Monkey Business/Thinkstock(NEW YORK) — Personal details of a person’s lifestyle — including what medications you take, if you like drinking beer over wine, your mental health status, and even your shopping habits — can be detected just by chemically scanning common items you use, like pens and cellphones.

According to researchers at the University of California San Diego School of Medicine, molecules we leave behind can be picked up by a device called a mass spectrometer — familiar to watchers of crime shows like C.S.I.

Trace molecules we leave behind can be sniffed out by the device, then compared to something called the Global Natural Product Social Molecular Networking database, which the Telegraph reports, can be used to create a specific profile for the owner of that random item.

While the leap can be key for crimefighters, the technology could make privacy experts cringe.

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Your Body: What You Should Know About Breast Lumps

Photodisc/ThinkstockBy DR. JENNIFER ASHTON, ABC News Senior Medical Contributor

A lump is the most common symptom of breast cancer so, naturally, women worry if they feel a mass or notice a change in their breast tissue.

But many breast lumps are common and most are not cancerous. That’s why it’s important to have them checked by a doctor to be absolutely sure. Most lumps and changes can be found during a breast exam.

Women may notice breast lumps that come and go with their menstrual cycle. This is common and normal. Noncancerous changes, growths like cysts or connective tissue changes called fibrosis, are common, too.

Breast infections like mastitis can also cause pain and tissue changes.

When it comes to lumps that are cancerous, early detection and knowing your body are key.

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Weight Watchers Dessert Recalled After Listeria Concerns

FDA(CHICAGO) — A dessert from Weight Watchers is being voluntarily recalled after Listeria concerns.

About 100,000 cases of Weight Watchers Smart Ones Chocolate Chip Cookie Dough Sundae frozen desserts are included in the recall. Weight Watchers said in a statement the dessert may pose health risks because the cookie dough pieces, from third party supplier Aspen Hills, Inc., tested positive for Listeria monocytogenes.

Weight Watchers said there were no consumer complaints or reports of illnesses, and the recall was done “as a precautionary measure.”

Consumers who purchased the product with a best if used date of December 28, 2016, January 28, 2017, February 28, 2017, March 28, 2017, May 28, 2017, June 28, 2017, and July 28, 2017, are advised to return it for an exchange or full refund.

Read more about the recall from the U.S. Food and Drug Administration here.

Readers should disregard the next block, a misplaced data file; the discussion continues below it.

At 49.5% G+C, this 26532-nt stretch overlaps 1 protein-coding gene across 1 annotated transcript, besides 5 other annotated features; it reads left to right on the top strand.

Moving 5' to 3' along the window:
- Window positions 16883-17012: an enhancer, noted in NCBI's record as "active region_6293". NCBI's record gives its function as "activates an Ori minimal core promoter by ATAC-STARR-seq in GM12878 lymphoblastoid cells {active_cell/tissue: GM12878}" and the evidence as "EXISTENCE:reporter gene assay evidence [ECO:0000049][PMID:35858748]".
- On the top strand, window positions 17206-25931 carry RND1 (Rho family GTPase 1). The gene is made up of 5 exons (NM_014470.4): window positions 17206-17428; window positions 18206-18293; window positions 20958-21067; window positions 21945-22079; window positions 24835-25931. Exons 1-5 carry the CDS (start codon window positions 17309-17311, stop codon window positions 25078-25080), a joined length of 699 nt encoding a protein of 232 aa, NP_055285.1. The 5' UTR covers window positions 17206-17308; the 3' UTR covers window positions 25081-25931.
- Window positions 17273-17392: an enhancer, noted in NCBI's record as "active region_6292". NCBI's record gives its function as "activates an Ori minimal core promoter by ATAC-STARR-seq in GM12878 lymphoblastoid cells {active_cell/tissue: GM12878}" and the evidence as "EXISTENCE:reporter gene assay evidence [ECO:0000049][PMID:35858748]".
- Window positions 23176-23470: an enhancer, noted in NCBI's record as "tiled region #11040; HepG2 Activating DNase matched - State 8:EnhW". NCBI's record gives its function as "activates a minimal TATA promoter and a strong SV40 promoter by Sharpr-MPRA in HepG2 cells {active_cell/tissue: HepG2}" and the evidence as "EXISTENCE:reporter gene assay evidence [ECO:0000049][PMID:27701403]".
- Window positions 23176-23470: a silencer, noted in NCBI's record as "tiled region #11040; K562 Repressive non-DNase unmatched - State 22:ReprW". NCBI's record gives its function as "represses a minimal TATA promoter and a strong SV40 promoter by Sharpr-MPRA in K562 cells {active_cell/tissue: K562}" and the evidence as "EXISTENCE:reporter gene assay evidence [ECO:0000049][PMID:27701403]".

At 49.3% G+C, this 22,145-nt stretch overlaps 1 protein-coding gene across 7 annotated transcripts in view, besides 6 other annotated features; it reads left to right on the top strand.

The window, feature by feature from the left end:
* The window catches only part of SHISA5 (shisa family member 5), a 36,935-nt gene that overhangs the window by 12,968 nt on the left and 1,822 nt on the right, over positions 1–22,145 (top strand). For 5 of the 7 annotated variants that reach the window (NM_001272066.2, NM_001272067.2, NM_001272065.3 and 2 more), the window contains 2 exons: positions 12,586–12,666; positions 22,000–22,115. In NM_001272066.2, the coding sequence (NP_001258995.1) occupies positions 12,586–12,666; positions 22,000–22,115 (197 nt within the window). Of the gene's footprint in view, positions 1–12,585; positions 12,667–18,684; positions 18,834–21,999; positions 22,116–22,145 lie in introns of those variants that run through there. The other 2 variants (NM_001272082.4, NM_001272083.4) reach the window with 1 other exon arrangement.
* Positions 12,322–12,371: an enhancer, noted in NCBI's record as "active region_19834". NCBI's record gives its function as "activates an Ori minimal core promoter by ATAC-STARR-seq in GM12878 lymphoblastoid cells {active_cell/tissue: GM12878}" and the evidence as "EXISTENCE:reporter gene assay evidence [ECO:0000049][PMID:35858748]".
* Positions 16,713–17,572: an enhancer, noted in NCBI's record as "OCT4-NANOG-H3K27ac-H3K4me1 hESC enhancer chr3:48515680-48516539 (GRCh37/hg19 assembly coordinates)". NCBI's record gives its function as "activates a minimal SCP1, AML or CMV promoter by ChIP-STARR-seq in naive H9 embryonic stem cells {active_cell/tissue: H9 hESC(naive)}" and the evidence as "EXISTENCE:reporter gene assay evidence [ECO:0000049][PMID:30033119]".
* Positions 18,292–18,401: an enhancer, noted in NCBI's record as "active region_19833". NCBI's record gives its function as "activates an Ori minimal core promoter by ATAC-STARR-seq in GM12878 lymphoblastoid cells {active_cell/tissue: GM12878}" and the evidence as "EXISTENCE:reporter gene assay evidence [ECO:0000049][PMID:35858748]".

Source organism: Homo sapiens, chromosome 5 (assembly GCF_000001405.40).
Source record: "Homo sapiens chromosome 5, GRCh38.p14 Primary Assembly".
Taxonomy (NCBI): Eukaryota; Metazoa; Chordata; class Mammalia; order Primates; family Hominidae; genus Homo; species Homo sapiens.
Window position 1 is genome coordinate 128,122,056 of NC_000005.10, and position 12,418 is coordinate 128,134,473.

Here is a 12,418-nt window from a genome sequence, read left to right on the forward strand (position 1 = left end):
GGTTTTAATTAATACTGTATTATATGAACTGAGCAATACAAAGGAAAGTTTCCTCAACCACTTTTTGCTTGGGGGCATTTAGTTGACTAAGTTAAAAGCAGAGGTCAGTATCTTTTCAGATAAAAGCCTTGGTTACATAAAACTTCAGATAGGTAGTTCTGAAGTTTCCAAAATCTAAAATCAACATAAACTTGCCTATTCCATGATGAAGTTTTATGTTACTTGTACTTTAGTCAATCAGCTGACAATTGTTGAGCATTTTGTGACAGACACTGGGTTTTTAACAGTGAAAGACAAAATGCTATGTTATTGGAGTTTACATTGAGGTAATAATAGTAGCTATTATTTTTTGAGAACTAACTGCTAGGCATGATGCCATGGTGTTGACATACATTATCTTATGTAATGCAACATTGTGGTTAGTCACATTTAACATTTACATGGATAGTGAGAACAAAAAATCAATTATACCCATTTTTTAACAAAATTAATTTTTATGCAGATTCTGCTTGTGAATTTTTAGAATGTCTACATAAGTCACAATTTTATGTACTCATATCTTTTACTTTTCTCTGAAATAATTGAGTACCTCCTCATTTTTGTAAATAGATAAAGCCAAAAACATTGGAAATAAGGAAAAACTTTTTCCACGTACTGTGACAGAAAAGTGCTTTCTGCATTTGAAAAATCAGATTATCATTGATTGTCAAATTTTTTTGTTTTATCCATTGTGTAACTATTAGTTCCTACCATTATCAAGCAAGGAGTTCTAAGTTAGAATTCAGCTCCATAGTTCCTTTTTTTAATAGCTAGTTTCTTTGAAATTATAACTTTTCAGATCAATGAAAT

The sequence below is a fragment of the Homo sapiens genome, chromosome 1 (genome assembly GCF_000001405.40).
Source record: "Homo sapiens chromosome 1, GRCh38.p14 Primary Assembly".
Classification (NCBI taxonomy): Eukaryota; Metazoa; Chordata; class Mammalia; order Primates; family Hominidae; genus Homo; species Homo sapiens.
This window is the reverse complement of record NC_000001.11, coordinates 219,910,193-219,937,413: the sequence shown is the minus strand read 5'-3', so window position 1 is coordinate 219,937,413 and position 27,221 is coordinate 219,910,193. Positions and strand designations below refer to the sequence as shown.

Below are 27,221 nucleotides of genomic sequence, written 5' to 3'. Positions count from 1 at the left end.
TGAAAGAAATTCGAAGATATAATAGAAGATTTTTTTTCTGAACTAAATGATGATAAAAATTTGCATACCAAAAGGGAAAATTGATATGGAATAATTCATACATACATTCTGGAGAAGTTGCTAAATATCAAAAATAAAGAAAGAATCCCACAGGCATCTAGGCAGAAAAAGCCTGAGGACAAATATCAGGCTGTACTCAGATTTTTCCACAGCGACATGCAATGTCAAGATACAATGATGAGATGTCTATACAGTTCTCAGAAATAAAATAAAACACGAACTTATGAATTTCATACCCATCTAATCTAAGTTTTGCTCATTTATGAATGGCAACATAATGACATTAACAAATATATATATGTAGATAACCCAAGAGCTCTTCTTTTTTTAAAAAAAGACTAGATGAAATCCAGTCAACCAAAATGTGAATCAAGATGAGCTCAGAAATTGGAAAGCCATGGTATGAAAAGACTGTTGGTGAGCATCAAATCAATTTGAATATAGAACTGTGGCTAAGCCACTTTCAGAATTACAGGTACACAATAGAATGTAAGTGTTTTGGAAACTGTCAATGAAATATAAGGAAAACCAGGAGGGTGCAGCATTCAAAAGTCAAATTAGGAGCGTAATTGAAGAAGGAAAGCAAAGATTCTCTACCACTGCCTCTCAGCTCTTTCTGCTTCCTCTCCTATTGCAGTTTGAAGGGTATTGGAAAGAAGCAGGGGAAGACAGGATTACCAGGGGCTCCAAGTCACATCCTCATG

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Florida Homicide Rate Increased After Passage of ‘Stand Your Ground’ Law, Study Finds

iStock/Thinkstock(MIAMI) — The rate of homicides, especially homicides by firearms, sharply increased in Florida in the years after the “stand your ground” law was passed, according to a new study published Monday by the Journal of the American Medical Association Internal Medicine.

Passed in 2005, the so-called “stand your ground” law in Florida allows residents to use force, including deadly force, if they “reasonably believe” they are at risk of bodily harm. The law also created a “no duty to retreat” provision if they felt at risk.

To see if they could find any measurable effects in the homicide rate after the law’s passage, researchers from the University of Oxford looked at Florida homicide data at various points in time from 1999 to 2014. They then compared increases or decreases in those rates with four control states (New York, Virginia, New Jersey and Ohio) where a “stand your ground”-type law does not exist.

By examining data from a database run by the U.S. Centers for Disease Control and Prevention, researchers found that in the years after the law was passed in Florida, homicides increased approximately 24 percent — from an average of 82 homicides per month between 1999 to October 2005 to 99 homicides per month between October 2005 to 2014.

Additionally, they found the rate of homicide by firearms went up approximately 32 percent — from a mean of 49 homicides per month to 69 during those same periods.

Researchers found no similar increases in the four control states that did not have a “stand your ground”-type law.

They also examined suicide data but did not find any comparable increase in either Florida suicide rates or, more specifically, suicide by firearm rates after the law’s passage. The authors acknowledged that it’s possible there may be multiple factors that led to an increase in the Florida homicide rate.

“Circumstances unique to Florida may have contributed to our findings, including those that we could not identify,” the authors wrote in the study.

There are 23 states that have implemented some form of a “stand your ground” law, according to the researchers.

Jeffrey Swanson, a professor in Psychiatry and Behavioral Sciences at Duke University, has studied the effects of gun-related policies and said the study published Monday was “important.”

“These ‘stand your ground’ laws have proliferated and for the people who favor them, the point is that it’s going to make people safer,” Swanson told ABC News Monday. “You can stand your ground if you perceive your life is being threatened [but] what we’re seeing here empirically is exactly the opposite.”

While the researchers found an increase in homicide rates after the law’s passage, they did not find enough evidence to definitively find the law caused the increase in the homicide rate.

While the study had limitations, Swanson said the research of the four control states makes the study stronger.

“They look at comparable trends in states that didn’t pass the law and don’t see the effect,” Swanson noted.

Swanson said these kinds of studies must continue in order for policy makers to make clear and informed decisions about legislation.

“This is always the question of balancing risk and rights,” Swanson said.

The National Rifle Association, which backed Florida’s “stand your ground” law, did not immediately respond to ABC News’ request for comment on the study.